Not surprisingly, I’m finding it challenging to live on a food stamp grocery budget. My wife and I are doing so during Lent in order to experience what that’s like for millions of American families for whom life’s exigencies make it the only way to put food on their children’s tables.
We are donating the difference between what we usually spend on groceries to the Lenten Fund at Highlands Presbyterian Church to be used during the year to help the countless people who call us looking for help when they fall through the cracks in the community safety net.
Prior to recent congressional cuts in the food stamp program, the Department of Family Services tells me that the monthly allotment for the two of us would have been $367 per month. Now the allotment has been reduced to $347. Thank you Mike Enzi, John Barrasso, and Cynthia Lummis!
Our first “month” started on Ash Wednesday, March 5th, when the Lenten Season began. Nineteen days in and we’ve spent $310.26 of our $347. There are thirty-six dollars and 74 cents remaining to cover the next twelve days.
The good news is that a recent shopping trip stocked the refrigerator with fruit and vegetables. The bad news is they must be eaten rather quickly if they’re not to go bad. We’ll likely be without fresh fruit or vegetables for the last week or so of this first month.
The other practical problem we’ve encountered is planning meals with few carbohydrates. The meats and vegetables necessary to do that are a great deal more expensive than are foods filled with carbs. The goal is to eat 20 grams of carbs or fewer every day. But the can of pinto beans that cost only sixty-eight cents has that much per serving…and darn…those servings are smaller than I would have thought.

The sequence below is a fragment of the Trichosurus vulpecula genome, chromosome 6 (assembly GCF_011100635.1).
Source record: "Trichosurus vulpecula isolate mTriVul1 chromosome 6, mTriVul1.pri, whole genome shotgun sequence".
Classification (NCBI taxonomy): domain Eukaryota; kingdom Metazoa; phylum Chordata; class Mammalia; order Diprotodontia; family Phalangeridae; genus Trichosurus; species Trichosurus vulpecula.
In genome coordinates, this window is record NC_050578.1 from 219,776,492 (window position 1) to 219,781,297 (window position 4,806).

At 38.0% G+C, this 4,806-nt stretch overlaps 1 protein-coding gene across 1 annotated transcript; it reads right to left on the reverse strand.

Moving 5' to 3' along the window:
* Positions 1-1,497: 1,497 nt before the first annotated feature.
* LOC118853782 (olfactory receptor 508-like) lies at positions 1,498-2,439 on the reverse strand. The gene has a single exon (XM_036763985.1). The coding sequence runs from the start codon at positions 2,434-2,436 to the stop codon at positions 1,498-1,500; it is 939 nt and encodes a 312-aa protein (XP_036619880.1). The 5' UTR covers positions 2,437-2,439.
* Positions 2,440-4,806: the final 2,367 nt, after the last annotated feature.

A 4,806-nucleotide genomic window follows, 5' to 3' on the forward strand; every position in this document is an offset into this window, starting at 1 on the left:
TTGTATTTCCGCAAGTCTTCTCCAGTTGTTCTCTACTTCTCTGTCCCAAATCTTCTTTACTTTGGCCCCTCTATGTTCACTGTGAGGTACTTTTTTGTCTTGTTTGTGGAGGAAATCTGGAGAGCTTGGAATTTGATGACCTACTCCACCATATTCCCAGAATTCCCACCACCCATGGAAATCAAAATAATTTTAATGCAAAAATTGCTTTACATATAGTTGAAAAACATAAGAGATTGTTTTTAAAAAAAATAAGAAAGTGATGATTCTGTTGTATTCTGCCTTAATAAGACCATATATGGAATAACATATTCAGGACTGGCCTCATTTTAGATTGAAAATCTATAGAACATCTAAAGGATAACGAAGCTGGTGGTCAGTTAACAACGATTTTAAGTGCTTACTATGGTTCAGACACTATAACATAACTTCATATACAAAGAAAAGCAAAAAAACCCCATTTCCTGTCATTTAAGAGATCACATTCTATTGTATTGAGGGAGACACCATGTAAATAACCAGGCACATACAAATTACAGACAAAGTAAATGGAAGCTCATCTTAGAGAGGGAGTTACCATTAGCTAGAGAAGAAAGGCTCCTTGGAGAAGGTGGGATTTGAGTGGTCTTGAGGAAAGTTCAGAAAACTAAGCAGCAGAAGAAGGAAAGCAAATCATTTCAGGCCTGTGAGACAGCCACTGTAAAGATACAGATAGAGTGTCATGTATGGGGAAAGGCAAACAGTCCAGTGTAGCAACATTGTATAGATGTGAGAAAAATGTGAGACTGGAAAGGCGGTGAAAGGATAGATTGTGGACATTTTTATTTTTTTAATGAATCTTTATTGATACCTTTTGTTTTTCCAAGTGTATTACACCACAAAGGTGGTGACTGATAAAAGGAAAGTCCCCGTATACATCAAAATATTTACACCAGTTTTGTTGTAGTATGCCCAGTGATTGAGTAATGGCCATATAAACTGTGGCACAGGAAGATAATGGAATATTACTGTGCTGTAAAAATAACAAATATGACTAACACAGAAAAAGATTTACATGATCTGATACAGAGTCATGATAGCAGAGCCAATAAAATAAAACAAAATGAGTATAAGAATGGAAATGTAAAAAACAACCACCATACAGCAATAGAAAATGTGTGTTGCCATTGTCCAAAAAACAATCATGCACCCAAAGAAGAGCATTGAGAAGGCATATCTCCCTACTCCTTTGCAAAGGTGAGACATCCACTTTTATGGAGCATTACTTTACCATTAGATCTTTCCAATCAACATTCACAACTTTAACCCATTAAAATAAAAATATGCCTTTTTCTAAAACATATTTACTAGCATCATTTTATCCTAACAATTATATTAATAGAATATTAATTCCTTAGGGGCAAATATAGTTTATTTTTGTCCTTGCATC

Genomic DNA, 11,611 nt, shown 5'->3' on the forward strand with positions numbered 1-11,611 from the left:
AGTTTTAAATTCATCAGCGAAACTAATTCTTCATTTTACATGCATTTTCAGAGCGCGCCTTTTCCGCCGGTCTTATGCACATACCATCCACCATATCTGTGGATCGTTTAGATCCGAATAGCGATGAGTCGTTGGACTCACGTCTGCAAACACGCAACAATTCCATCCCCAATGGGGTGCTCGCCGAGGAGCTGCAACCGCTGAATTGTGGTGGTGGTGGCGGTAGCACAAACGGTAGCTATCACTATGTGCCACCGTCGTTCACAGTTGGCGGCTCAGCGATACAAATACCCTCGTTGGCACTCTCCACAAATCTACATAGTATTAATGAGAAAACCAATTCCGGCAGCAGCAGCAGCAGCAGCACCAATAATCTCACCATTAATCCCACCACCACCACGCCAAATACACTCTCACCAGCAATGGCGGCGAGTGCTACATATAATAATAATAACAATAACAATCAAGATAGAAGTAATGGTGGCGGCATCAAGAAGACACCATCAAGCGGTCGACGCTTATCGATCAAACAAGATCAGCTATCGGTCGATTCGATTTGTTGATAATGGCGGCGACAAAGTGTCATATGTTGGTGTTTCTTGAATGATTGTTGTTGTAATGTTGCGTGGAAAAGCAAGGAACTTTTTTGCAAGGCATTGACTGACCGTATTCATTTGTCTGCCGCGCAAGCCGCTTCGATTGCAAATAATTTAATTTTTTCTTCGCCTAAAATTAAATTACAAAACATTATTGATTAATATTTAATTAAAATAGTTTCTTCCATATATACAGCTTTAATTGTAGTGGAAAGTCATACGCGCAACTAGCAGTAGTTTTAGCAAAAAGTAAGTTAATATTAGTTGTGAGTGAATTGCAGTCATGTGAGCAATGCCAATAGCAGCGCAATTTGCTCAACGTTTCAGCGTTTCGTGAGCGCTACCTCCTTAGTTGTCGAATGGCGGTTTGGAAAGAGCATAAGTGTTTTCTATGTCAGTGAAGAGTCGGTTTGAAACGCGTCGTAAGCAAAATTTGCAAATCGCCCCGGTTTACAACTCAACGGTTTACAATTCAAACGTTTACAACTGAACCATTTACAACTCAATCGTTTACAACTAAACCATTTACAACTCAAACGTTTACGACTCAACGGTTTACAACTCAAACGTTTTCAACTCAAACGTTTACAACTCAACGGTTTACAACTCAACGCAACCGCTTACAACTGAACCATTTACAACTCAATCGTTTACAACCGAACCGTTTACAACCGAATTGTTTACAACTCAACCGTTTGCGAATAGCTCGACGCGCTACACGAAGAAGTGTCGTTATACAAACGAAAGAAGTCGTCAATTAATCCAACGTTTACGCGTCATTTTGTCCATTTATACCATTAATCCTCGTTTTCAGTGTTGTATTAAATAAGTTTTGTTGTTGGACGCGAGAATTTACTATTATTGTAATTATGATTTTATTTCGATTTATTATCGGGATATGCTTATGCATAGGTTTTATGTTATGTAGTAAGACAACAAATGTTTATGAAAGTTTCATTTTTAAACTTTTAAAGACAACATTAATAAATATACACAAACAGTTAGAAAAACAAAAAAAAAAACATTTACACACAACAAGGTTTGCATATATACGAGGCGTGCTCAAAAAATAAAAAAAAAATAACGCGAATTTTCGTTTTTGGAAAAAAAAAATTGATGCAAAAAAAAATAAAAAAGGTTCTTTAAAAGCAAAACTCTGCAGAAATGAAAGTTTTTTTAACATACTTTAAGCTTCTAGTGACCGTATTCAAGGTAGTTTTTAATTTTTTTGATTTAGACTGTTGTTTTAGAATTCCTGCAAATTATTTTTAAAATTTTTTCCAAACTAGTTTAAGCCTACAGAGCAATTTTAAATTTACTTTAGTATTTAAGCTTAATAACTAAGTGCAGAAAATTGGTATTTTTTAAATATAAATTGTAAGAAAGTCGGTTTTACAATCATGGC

On the other hand, a pound of ground beef has no carbs but it cost me four dollars and eighteen cents.
I have received some helpful advice from readers. One gave me a primer on couponing. Have you ever tried to do that seriously? She referred me to another woman who will meet with me this week to give me some help in figuring out the routine. It’s clear that couponing can save a great deal on your food budget if you are willing to spend a great deal of time looking for coupons, cataloging them, and developing a strategy that takes you to a variety of stores where you can use them to your best advantage.
So far I have learned that there are grocery stores that will match manufacturer coupons up to a dollar or more and that when you can match those coupons with the store’s occasional sales prices, you get a heck of a deal.
I have also learned the necessity of becoming “price-aware.” It doesn’t help to look at the Wednesday morning grocery store ads unless you are keenly aware of the usual cost of the items you purchase. That takes homework but pays a huge dividend. I am not there yet but having less than thirty-five dollars left in this month’s grocery budget is quite a motivator.
Another suggestion was to experiment with menus. It’s surprising, she wrote, how good you can make some rather bland, unexciting but inexpensive, foods taste. For example, Brussels spouts can be very tasty if they are roasted instead of boiled or microwaved. Sprinkle a little olive oil on them. Add some of your favorite seasoning. Roast them at 400 degrees for thirty minutes, turning them often to avoid burning. I’ll be dong that more often. And a large bag of brussels sprouts that will be a part of 3-4 meals cost only $2.48. Roasted they have a net of 6 grams of carbs.
It’s good for the soul to experience what some of your friends and neighbors experience. Living on food stamps takes a great deal of work and effort and a complete revision of skills and expectations.